Goodbye Wowza Media Server, Hello Wowza Streaming Engine
For the first time, Wowza Media is getting in touch with its GUI self. Wowza Streaming Engine—the new name for Wowza Media Server—was announced today, transforming the popular media server from a command-line-only tool in to one with a graphical user interface (GUI).
“If you wanted to do iOS streaming in Wowza 3 you had to hand code in three locations, but now, in Wowza Streaming Engine, it’s a radio button,” says David Stubenvoll, CEO of Wowza.
The idea of the GUI, which Wowza calls the Wowza Streaming Engine Manager, is to make the engine that powers multiple media sites simpler to operate.
“Our intent is to get Wowza into the hands of many more than before, and for people not just to use Streaming Engine but to understand it directly through the UI rather than needing to always refer to the support documents,” says Stubenvoll.
While Wowza Streaming Engine is the next generation of Wowza Media Server, Stubenvoll says the name change reflects what the product does.
“Wowza Streaming Engine is the fourth-generation of Wowza Media Server,” Stubenvoll says. “The first two versions were about making the media server work well, while version three—with the addition of AddOns—gave us a new architecture. Wowza Streaming Engine and the GUI are about helping us make the next change in the world of streaming.
“The idea around the name change is to recognize what it is: a powerful engine that powers CDNs and major sites,” Stubenvoll says. “The Manager makes it more accessible to those that are new to streaming.”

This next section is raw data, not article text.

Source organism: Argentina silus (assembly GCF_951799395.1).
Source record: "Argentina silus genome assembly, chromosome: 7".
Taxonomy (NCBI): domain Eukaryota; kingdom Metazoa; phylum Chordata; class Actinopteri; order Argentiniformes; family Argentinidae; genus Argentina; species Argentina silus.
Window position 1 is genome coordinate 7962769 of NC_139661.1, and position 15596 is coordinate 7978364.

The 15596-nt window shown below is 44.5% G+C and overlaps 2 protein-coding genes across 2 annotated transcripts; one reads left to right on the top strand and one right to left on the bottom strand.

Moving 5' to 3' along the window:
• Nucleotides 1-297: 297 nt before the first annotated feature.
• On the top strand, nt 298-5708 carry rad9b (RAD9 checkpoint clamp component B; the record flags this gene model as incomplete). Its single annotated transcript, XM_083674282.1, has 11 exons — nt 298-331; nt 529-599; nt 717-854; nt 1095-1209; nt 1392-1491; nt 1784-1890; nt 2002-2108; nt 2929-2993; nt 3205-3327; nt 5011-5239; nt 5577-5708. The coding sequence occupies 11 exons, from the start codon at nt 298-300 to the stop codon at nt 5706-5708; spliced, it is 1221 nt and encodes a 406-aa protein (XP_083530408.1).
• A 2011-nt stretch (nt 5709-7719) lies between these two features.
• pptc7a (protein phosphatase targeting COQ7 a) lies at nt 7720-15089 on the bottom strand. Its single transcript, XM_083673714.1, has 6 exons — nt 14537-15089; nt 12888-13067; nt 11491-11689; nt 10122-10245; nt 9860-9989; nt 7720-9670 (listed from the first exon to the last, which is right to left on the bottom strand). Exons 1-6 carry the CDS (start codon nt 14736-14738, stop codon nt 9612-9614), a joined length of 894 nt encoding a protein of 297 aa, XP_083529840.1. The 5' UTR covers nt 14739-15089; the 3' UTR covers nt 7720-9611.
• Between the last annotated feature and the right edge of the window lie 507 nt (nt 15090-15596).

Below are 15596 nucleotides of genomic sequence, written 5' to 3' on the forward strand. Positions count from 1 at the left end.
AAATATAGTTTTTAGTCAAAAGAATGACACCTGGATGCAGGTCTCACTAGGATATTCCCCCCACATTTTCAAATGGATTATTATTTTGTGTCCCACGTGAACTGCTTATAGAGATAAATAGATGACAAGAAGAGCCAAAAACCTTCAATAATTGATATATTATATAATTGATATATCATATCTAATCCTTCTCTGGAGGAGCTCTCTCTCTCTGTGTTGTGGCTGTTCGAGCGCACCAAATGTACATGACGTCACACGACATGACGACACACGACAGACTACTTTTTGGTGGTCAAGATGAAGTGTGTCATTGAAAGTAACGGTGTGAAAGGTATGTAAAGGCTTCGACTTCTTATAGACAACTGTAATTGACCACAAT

Wowza has been criticized for not having a graphical user interface, effectively limiting the use of Wowza Media Server to those who know command-line or XML programming.
“The bigger issue is how to solve more pieces of the streaming puzzle than before,” Stubenvoll says. “We want to help both those who make video a business and those who use video to do their business be successful.”
“This is the biggest release we’ve done to date,” Stubenvoll adds, noting that the February 11 release date is a soft launch and that the push will come closer to the National Association of Broadcasters (NAB) conference in April.
Wowza has grown in both revenue and employees over the past year. Mike Talvensaari, newly promoted to vice president of product management at Wowza, is directly responsible for the user interface and experience delivered in Wowza Manager.
“We’ve tried UI/UX a few times before, but none of the approaches worked to give the right balance between power users and ease-of-use,” Stubenvoll says. “We finally hired the team to do it right, including Mike, whom we’d worked with before.
“We wanted to get it right by allowing UI use, but also acknowledging that—if you want to use it—we didn’t want to limit the power user from getting under the hood,” Stubenvoll adds.
When asked about the paid and free modules, called AddOns, that were introduced in Media Server 3, Stubenvoll explains that many of the free ones will be subsumed into Streaming Engine.
“We still have AddOns,” Stubenvoll says, “While some of the free ones will be part of Wowza Streaming Engine the others—including the paid ones such as Transcoder or nDVR—will work just as before.”
StreamingMedia.com will provide the first review of Wowza Streaming Engine later this week.
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